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Author Topic: A 1040A Question.  (Read 1914 times)

UnbiasedObserver

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A 1040A Question.
« on: April 03, 2008, 03:50:17 PM »
My wife finished her master's degree last year.

Did I have to put her scholarship/grant aid in line 7, under income?

One school is saying yes, but here's what the I.R.S.'s instructions say on page 21 of 80:

http://www.irs.gov/pub/irs-pdf/i1040a.pdf

It states that scholarships MUST be reported, but in the next sentence, seems to state that one does not if they're related to tuition (which her scholly was) AND the person is a degree candidate.

Am I missing something here?

This is stressing me out.  I really don't want to have to amend my taxes!


upgrade

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Re: A 1040A Question.
« Reply #1 on: April 03, 2008, 04:09:56 PM »
If you were a degree candidate, include on line 7 only the amounts used for expenses OTHER THAN tuition and course-related expenses.  For example, amounts used for room, board, and travel must be reported on line 7.

I read this as: Scholarship + Grant - Tuition - Books - Fees - other school expenses = x.

UnbiasedObserver

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Re: A 1040A Question.
« Reply #2 on: April 03, 2008, 04:19:41 PM »
If you were a degree candidate, include on line 7 only the amounts used for expenses OTHER THAN tuition and course-related expenses.  For example, amounts used for room, board, and travel must be reported on line 7.

I read this as: Scholarship + Grant - Tuition - Books - Fees - other school expenses = x.

That's what I thought at first glance, but for my wife it seems like that means it would actually be negative number.  Her room and board along with traveling due to her master's program is actually probably on par with her scholarship+grant.

So what then?  I'm not going to decrease my total income then, am I? That doesn't sound right.


upgrade

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Re: A 1040A Question.
« Reply #3 on: April 03, 2008, 04:27:55 PM »
Room, board, and travel are things you do NOT consider against the grant amounts.  This may be different if they were integral to her degree program, though. 

In either case, what do you get for x with the above equation, without considering the room, board, and travel associated with her degree?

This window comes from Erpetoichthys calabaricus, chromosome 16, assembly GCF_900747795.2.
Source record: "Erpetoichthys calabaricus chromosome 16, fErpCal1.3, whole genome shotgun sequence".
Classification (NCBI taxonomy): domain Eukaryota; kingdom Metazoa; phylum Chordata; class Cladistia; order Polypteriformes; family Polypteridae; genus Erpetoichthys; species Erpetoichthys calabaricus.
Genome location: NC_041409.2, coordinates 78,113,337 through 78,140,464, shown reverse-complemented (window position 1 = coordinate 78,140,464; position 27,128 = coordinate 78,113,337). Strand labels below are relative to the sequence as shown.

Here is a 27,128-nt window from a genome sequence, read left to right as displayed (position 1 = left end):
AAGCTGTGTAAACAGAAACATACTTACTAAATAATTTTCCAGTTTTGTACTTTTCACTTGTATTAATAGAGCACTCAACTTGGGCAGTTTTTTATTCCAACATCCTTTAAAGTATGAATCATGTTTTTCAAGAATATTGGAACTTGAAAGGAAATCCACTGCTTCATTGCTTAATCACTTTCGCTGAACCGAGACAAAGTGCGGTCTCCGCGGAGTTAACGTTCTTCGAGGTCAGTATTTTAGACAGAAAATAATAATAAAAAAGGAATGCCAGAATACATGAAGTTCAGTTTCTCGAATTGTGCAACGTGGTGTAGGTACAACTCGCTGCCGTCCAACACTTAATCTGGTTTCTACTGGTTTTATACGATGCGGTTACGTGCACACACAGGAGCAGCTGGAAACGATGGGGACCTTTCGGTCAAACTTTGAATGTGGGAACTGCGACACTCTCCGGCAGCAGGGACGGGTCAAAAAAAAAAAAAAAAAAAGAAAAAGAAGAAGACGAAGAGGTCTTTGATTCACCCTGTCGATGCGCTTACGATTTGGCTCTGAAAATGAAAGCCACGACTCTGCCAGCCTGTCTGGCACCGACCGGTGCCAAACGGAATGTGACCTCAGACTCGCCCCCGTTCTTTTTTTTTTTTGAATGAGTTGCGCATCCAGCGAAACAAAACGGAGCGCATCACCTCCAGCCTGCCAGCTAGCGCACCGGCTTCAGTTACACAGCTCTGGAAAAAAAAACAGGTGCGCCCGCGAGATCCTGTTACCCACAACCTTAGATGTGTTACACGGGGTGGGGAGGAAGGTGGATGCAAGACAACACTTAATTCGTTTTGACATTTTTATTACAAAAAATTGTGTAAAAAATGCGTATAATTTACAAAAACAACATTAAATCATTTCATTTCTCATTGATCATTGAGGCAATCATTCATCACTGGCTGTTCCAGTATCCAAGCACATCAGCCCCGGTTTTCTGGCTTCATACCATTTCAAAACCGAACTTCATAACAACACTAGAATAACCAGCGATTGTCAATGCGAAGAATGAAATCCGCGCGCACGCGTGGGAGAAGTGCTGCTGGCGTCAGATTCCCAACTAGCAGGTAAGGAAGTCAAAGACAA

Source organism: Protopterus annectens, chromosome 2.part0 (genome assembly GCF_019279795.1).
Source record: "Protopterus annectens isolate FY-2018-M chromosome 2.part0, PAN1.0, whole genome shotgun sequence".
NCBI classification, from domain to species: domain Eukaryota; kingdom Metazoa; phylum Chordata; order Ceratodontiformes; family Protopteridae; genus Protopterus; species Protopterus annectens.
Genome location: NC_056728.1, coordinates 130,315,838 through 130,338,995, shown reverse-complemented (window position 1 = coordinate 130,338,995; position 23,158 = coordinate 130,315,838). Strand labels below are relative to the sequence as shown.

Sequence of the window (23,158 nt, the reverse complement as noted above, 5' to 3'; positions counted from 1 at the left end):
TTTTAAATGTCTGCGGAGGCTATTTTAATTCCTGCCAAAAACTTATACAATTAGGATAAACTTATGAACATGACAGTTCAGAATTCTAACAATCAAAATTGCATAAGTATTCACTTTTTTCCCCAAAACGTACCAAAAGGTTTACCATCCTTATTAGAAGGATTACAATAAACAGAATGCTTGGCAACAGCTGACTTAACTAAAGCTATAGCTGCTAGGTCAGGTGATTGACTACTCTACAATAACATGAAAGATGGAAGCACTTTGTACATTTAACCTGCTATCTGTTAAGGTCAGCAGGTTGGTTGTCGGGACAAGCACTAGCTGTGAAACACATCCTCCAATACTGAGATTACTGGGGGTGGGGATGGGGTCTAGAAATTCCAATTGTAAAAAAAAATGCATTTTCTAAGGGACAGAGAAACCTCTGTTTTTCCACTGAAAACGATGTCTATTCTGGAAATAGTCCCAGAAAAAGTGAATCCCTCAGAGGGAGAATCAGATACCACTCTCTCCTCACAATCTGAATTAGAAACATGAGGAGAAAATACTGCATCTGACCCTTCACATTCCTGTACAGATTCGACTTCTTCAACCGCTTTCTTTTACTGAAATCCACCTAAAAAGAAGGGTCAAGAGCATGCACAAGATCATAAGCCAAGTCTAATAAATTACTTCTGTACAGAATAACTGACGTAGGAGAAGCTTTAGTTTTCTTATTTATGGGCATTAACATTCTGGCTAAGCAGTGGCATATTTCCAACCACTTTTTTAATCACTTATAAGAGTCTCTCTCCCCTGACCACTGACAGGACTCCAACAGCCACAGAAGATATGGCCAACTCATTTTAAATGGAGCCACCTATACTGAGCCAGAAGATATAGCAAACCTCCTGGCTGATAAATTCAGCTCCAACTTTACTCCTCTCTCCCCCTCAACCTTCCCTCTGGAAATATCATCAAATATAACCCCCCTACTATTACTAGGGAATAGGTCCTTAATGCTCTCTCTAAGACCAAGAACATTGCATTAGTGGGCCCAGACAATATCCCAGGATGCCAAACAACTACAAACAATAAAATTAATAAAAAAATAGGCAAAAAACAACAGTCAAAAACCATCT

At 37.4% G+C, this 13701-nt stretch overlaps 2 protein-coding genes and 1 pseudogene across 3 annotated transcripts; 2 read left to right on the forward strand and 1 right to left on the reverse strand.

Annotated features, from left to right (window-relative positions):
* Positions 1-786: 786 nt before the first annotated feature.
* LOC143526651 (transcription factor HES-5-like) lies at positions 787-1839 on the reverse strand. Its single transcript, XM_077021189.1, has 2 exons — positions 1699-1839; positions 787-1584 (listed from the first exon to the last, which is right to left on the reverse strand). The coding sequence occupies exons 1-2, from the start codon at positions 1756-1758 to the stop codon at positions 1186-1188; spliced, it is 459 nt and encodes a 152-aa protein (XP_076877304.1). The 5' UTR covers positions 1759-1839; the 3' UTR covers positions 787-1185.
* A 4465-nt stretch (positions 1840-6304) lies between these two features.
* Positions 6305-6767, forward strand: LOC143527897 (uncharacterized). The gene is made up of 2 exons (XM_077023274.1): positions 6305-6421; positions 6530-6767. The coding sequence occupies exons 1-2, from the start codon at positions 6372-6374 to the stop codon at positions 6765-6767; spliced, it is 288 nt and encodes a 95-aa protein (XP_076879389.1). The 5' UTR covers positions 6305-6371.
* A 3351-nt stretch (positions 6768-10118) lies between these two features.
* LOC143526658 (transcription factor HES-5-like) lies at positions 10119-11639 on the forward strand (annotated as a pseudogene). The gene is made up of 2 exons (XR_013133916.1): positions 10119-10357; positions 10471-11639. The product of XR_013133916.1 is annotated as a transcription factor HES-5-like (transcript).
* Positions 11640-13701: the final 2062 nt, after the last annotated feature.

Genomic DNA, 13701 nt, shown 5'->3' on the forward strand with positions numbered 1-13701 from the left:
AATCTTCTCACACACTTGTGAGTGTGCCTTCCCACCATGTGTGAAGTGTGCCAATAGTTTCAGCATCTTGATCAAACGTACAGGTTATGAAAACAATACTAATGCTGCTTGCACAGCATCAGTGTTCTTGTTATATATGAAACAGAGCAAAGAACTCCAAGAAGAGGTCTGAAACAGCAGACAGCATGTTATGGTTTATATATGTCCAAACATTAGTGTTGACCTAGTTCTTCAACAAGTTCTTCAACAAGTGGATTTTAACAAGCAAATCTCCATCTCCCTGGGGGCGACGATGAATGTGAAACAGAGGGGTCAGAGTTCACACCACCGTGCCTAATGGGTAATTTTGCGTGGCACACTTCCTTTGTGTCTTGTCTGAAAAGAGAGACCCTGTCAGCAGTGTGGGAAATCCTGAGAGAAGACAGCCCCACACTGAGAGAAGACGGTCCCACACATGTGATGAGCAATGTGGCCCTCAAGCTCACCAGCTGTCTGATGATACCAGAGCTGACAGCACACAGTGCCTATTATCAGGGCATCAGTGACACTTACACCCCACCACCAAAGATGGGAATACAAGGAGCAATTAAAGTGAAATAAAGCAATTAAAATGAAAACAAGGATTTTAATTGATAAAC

Bulldog86

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Re: A 1040A Question.
« Reply #4 on: April 03, 2008, 04:28:30 PM »
If it's negative, put zero, but that means that her scholly was LESS than tuition, fees, and books. If that's the case, then that's fine. But since you mentioned room and board, it's hard to tell. Any schol/grant money you use for room, board and travel DOES have to be reported. "Other school expenses" cited by upgrade should be just stuff that's required, like course materials or lab fees. Living expenses, you're on your own.

At least that's my understanding.
UVA Law Class of 2011

UnbiasedObserver

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Re: A 1040A Question.
« Reply #5 on: April 03, 2008, 10:58:57 PM »
Room, board, and travel are things you do NOT consider against the grant amounts.  This may be different if they were integral to her degree program, though. 

In either case, what do you get for x with the above equation, without considering the room, board, and travel associated with her degree?

Sorry for the delay; I worked tonight!

On her 1098-T (i.e., her tuition statement), it shows that she was billed over $4,000 this year alone in tuition.  That's without even calculating the other school-related expenses.

Her scholarship/grant aid on ther 1098-T is only $3,696.

So I'm getting a negative number.

That's why I  don't understand why a school is giving me such a hard time about this.  Only one school out of 22 to which I applied has done this to me.

If I was wrong, why has only one school mentioned it? I find that hard to believe. 

UnbiasedObserver

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Re: A 1040A Question.
« Reply #6 on: April 03, 2008, 11:01:46 PM »
If it's negative, put zero, but that means that her scholly was LESS than tuition, fees, and books. If that's the case, then that's fine. But since you mentioned room and board, it's hard to tell. Any schol/grant money you use for room, board and travel DOES have to be reported. "Other school expenses" cited by upgrade should be just stuff that's required, like course materials or lab fees. Living expenses, you're on your own.

At least that's my understanding.

Yeah, it's negative.  I should be fine. (I hope!)

I think the school was confused probably because I put on Worksheet C of the FAFSA scholarship/grant money.  I guess maybe I wasn't supposed to do that, because it states in parenthesis (as reported as AGI). 

Since this wouldn't be reported as AGI, perhaps I messed up, at an disadvantage to me. 

Do I really need to worry about it if it is discovered that it is a disadvantage to me?

Thanks for all of your help.  I really appreciate it. 

UnbiasedObserver

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Re: A 1040A Question.
« Reply #7 on: April 04, 2008, 02:50:08 PM »
My family talked to an I.R.S. employee and the school that was questioning the figure.

It turns out that I did NOT have to report the money on Worksheet C of the FAFSA.  As long as the money is applied towards tuition (which is was), and NOT towards other expenses like room and board, it doesn't count as income. 

That makes sense.  So I don't have to amend my taxes.  Whew!  ;D